First point to hold on to: turning Medicare into inadequate vouchers is bad policy. It is not brave. it is stupid.
Paul Krugman is excessively polite when he writes:
The Ryan Mistake: Politico has an interesting piece... there are a couple of points that I don’t think come clear in the story. First, I suspect that there’s a legend in the making... which goes like this: Republicans were too noble. They committed themselves to a serious, well-crafted policy plan, but were oblivious to the political realities.... [T]he Ryan plan is, in fact, a self-serving piece of junk. It doesn’t add up — in fact, it would probably make the deficit bigger not smaller. And far from representing some kind of sacrifice of political interests in the service of the greater good, it’s a right-wing wish-list on steroids: sharp tax cuts for corporations and the rich, savage cuts in aid to the poor, and a gratuitous privatization of Medicare. And again, it’s technically incompetent.... So nobility and seriousness had nothing to do with it.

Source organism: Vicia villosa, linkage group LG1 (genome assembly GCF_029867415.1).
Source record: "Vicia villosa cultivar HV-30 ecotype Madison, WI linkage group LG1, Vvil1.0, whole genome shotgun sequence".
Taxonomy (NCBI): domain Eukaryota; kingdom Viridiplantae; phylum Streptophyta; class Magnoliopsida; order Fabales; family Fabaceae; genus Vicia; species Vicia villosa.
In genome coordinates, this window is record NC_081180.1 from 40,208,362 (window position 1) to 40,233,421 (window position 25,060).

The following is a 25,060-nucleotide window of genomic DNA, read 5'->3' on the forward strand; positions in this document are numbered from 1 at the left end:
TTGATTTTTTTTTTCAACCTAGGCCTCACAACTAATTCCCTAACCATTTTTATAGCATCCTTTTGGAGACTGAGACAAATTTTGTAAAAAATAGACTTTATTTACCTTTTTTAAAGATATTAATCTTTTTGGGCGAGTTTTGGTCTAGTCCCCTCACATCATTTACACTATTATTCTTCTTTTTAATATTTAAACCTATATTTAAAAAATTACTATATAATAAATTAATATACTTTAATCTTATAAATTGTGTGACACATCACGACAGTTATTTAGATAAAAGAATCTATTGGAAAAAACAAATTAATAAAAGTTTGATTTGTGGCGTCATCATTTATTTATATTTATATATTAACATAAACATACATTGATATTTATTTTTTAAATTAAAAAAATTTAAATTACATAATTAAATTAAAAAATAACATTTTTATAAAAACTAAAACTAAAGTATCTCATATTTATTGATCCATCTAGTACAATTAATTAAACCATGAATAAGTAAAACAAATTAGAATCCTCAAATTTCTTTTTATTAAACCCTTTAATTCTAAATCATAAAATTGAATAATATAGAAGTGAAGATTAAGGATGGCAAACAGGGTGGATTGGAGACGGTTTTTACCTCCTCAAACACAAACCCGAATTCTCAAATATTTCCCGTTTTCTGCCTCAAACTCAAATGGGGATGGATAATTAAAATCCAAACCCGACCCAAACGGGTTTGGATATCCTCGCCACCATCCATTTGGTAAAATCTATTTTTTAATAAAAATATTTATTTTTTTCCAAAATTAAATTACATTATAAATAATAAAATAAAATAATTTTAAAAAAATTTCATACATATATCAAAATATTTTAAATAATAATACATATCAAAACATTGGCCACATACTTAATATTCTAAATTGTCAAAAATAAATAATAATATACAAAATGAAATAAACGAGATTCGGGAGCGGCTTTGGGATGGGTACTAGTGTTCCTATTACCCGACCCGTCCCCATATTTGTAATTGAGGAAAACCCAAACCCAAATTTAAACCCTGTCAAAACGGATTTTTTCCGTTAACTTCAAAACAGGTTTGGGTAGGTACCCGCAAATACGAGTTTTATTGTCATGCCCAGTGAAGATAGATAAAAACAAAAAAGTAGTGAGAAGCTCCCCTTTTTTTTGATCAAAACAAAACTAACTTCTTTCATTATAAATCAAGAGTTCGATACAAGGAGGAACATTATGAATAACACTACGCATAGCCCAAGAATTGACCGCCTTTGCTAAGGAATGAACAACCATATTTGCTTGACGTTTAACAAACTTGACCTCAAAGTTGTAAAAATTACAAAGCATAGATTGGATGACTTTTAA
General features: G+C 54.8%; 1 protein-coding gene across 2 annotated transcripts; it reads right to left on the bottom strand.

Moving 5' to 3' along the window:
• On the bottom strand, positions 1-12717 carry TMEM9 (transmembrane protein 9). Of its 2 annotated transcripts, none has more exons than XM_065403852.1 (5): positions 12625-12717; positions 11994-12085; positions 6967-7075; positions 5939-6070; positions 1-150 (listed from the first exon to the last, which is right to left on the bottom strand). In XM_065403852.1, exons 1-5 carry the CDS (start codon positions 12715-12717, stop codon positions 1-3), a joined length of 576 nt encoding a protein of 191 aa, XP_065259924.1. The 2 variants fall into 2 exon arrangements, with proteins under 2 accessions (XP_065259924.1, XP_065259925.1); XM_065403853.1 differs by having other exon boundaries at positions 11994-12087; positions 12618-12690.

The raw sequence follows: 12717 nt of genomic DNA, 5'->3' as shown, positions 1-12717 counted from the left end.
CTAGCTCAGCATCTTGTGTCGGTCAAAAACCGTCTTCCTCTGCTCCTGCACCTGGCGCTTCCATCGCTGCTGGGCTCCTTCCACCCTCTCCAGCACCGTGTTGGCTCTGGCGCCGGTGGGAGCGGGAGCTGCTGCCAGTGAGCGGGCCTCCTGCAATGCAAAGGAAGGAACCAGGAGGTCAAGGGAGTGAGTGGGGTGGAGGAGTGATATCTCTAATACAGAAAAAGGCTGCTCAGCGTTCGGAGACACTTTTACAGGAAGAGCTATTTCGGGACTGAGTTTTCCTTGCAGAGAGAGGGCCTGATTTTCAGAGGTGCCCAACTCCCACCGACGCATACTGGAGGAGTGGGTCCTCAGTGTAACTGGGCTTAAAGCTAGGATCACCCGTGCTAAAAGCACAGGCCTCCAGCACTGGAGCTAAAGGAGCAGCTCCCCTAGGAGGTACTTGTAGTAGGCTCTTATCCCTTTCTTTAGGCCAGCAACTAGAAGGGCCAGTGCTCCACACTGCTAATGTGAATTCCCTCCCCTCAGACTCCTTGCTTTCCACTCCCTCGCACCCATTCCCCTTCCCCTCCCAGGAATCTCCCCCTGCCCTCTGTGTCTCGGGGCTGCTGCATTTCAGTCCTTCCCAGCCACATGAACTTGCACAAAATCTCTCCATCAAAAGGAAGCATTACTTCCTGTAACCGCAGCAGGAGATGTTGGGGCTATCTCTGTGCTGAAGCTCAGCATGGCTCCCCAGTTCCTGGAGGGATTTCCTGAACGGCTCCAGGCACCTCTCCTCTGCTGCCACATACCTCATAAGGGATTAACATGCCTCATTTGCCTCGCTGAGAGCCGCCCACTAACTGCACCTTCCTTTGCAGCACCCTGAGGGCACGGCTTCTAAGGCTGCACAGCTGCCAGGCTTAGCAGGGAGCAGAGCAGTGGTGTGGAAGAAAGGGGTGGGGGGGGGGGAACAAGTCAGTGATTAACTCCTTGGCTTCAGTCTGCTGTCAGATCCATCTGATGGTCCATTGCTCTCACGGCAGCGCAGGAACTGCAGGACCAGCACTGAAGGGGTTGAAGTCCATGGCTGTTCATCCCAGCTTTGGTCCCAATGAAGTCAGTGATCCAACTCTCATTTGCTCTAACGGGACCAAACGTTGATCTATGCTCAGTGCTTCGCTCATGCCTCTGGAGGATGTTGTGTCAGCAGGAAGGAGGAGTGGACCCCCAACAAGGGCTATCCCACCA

I don't think Politico merely fails to make a couple of points clear. I think--as is the case depressingly often--that the Politico's reporters work hard to obscure the story because telling it straight would make Republicans angry, and they can't have that.
But what about that political misjudgment? How could they have thought this piece of junk would fly?.... Politico misses... that while the... Ryan plan poll[s] terribly... [f]or a year before the plan was unveiled, Ryan was the absolute darling of Beltway insiders; any suggestion that he was in fact a flim-flam man was greeted with anger. And let’s remember that for about two days after the plan was unveiled, it was greeted rapturously, even by some alleged liberals.... Ryan and his colleagues expected to float through on a cloud of pundit love, which would allow them to bypass the public’s fundamental dislike of everything they were proposing. Exactly why they thought this could happen... is another question.